UNITED STATES DISTRICT COURT FOR THE DISTRICT OF COLUMBIA
May 13, 2008
MARGARET R. BRANTLEY, PLAINTIFF,
DIRK KEMPTHORNE, SECRETARY U.S. DEPARTMENT OF THE INTERIOR, DEFENDANT.
The opinion of the court was delivered by: Ellen Segal Huvelle United States District Judge
Plaintiff Margaret R. Brantley is a 57-year-old African-American female employed at the U.S. Department of the Interior ("DOI"). She alleges that the defendant discriminated and retaliated against her and subjected her to a hostile work environment because of her race, color, sex, and age in violation of Title VII of the Civil Rights Act of 1964, 42 U.S.C. § 2000e et seq. ("Title VII"), and the Age Discrimination in Employment Act, 29 U.S.C. § 621 et seq. ("ADEA").*fn1 Before the Court is defendant's Motion to Dismiss, or alternatively, Motion for Summary Judgment. For the reasons set forth below, defendant's motion will be granted.
I. FACTUAL HISTORY
Plaintiff is currently an administrative officer (GS-11, Step 10) at the DOI, where she has worked since 1977. (Def.'s Statement of Facts As To Which There Is No Genuine Issue, Feb. 15, 2008, ¶ 2 (hereinafter "Def.'s Facts ¶ __").)*fn2 Plaintiff filed her first formal complaint against the DOI in 1980, alleging discrimination with respect to a non-promotion. (Id.) She then filed a second non-promotion claim while the first one was still pending. (Id.) The parties settled both claims in 1987, and as a consequence, plaintiff was transferred to another office and received several grade increases until she reached her current level of GS-11 in 1988. (Id.)
However, this did not end plaintiff's grievances regarding promotions. From 1989 through 2005, plaintiff claims to have been denied promotions by seven different managers (Pl.'s Interrog. No. 9), although she has only provided specifics about one incident in February 2005. Victor Christiansen, Director of the Office of Budget Management, had encouraged plaintiff to apply for a GS-12 position that he intended to fill, although he never promised her the job. (Def.'s Facts ¶ 51.) By January 2005, Mary Jane Miller had become the new director, and she decided to delay filling the position until she learned more about the office. (Id. ¶ 52.) Rather than filling the GS-12 position, Ms. Miller cancelled the vacancy announcement and had another employee, an African-American female, perform the relevant duties. (Id.)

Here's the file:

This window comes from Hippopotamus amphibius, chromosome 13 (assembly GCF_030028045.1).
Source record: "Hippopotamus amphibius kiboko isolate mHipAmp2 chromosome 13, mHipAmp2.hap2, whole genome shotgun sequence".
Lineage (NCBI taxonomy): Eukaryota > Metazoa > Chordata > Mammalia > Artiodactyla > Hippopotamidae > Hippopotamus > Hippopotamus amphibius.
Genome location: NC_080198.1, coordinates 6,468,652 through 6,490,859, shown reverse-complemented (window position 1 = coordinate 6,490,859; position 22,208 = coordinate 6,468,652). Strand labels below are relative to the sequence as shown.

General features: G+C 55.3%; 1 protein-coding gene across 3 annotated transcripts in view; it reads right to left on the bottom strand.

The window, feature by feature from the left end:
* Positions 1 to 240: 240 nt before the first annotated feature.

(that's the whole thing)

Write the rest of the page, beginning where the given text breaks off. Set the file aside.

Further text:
Plaintiff does not dispute the above explanation for the job vacancy cancellation. (Pl.'s Opp'n 9.) Nevertheless, she has asserted an alternative theory for why she did not get the position. Plaintiff believes that Debbie Clark, her supervisor at the time, cancelled the vacancy in retaliation for plaintiff's complaints to the Equal Employment Opportunity Commission ("EEOC") in 2003 and 2004. (Pl.'s Opp'n 37.)
Plaintiff's claims are not limited to non-promotions. She has cited several incidents that she claims constitute evidence of the DOI's discriminatory and retaliatory animus and a hostile work environment. First, beginning in March 2002, plaintiff was denied access to the internet, as well as other computer systems. (Pl.'s Opp'n 4.) Plaintiff acknowledges that this occurred during a period when others, including white males under the age of 40, were also denied access because of an ongoing class-action lawsuit against the DOI. (Def.'s Facts ¶ 49.) See also Cobell v. Kempthorne, No. 96-CV-1285 (JR) (D.D.C. filed June 10, 1996).
Second, as part of a reorganization in 2001, plaintiff was moved from her office in the main DOI building to another location on G Street. (Def.'s Facts ¶ 44.) Plaintiff found the work facilities at the G Street building to be "inadequate" and she had to walk three blocks to the main building in order to perform her duties. (Compl. ¶¶ 32, 36.) Plaintiff complained to James McDivitt, her supervisor at the time, but no changes were made until the end of the lease on the G Street building. (Id. ¶ 35.)
Third, in January 2005 plaintiff was at home on leave because of a back injury. (Compl. ¶ 46.) Debbie Clark had a subordinate ask plaintiff to come into the office to pack up her belongings because her office was being converted into a conference room. (Id. ¶¶ 47, 49; Def.'s Facts ¶ 54.) Plaintiff said that her back injury prevented her from going into the office that day, but she indicated that she would try to come in on the following Monday. (Compl. ¶ 48.) Plaintiff re-injured her back when she tried to pack up her office. (Id.)